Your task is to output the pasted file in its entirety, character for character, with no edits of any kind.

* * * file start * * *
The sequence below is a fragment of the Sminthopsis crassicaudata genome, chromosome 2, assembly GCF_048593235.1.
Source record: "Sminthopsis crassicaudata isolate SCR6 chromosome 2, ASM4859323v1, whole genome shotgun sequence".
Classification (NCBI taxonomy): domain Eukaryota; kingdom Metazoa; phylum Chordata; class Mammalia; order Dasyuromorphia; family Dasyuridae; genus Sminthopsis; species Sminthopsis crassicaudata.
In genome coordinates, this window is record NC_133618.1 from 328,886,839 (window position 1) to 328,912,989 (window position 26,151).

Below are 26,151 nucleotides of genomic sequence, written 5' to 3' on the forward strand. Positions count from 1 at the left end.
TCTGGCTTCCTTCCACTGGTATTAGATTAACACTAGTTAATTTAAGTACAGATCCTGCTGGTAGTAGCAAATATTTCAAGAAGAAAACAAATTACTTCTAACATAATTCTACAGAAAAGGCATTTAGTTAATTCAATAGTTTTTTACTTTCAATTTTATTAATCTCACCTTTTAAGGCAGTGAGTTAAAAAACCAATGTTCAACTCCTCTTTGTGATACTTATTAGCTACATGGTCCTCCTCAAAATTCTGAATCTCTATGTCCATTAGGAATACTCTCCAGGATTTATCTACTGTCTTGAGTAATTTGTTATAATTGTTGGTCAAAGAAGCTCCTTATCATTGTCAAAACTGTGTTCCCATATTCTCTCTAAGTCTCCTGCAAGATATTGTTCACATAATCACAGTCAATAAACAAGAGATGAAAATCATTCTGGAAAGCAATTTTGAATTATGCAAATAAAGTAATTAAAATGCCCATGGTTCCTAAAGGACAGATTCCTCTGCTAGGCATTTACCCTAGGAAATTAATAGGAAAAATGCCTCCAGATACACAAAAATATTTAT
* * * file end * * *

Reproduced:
The sequence below is a fragment of the Sminthopsis crassicaudata genome, chromosome 2, assembly GCF_048593235.1.
Source record: "Sminthopsis crassicaudata isolate SCR6 chromosome 2, ASM4859323v1, whole genome shotgun sequence".
Classification (NCBI taxonomy): domain Eukaryota; kingdom Metazoa; phylum Chordata; class Mammalia; order Dasyuromorphia; family Dasyuridae; genus Sminthopsis; species Sminthopsis crassicaudata.
In genome coordinates, this window is record NC_133618.1 from 328,886,839 (window position 1) to 328,912,989 (window position 26,151).

Below are 26,151 nucleotides of genomic sequence, written 5' to 3' on the forward strand. Positions count from 1 at the left end.
TCTGGCTTCCTTCCACTGGTATTAGATTAACACTAGTTAATTTAAGTACAGATCCTGCTGGTAGTAGCAAATATTTCAAGAAGAAAACAAATTACTTCTAACATAATTCTACAGAAAAGGCATTTAGTTAATTCAATAGTTTTTTACTTTCAATTTTATTAATCTCACCTTTTAAGGCAGTGAGTTAAAAAACCAATGTTCAACTCCTCTTTGTGATACTTATTAGCTACATGGTCCTCCTCAAAATTCTGAATCTCTATGTCCATTAGGAATACTCTCCAGGATTTATCTACTGTCTTGAGTAATTTGTTATAATTGTTGGTCAAAGAAGCTCCTTATCATTGTCAAAACTGTGTTCCCATATTCTCTCTAAGTCTCCTGCAAGATATTGTTCACATAATCACAGTCAATAAACAAGAGATGAAAATCATTCTGGAAAGCAATTTTGAATTATGCAAATAAAGTAATTAAAATGCCCATGGTTCCTAAAGGACAGATTCCTCTGCTAGGCATTTACCCTAGGAAATTAATAGGAAAAATGCCTCCAGATACACAAAAATATTTAT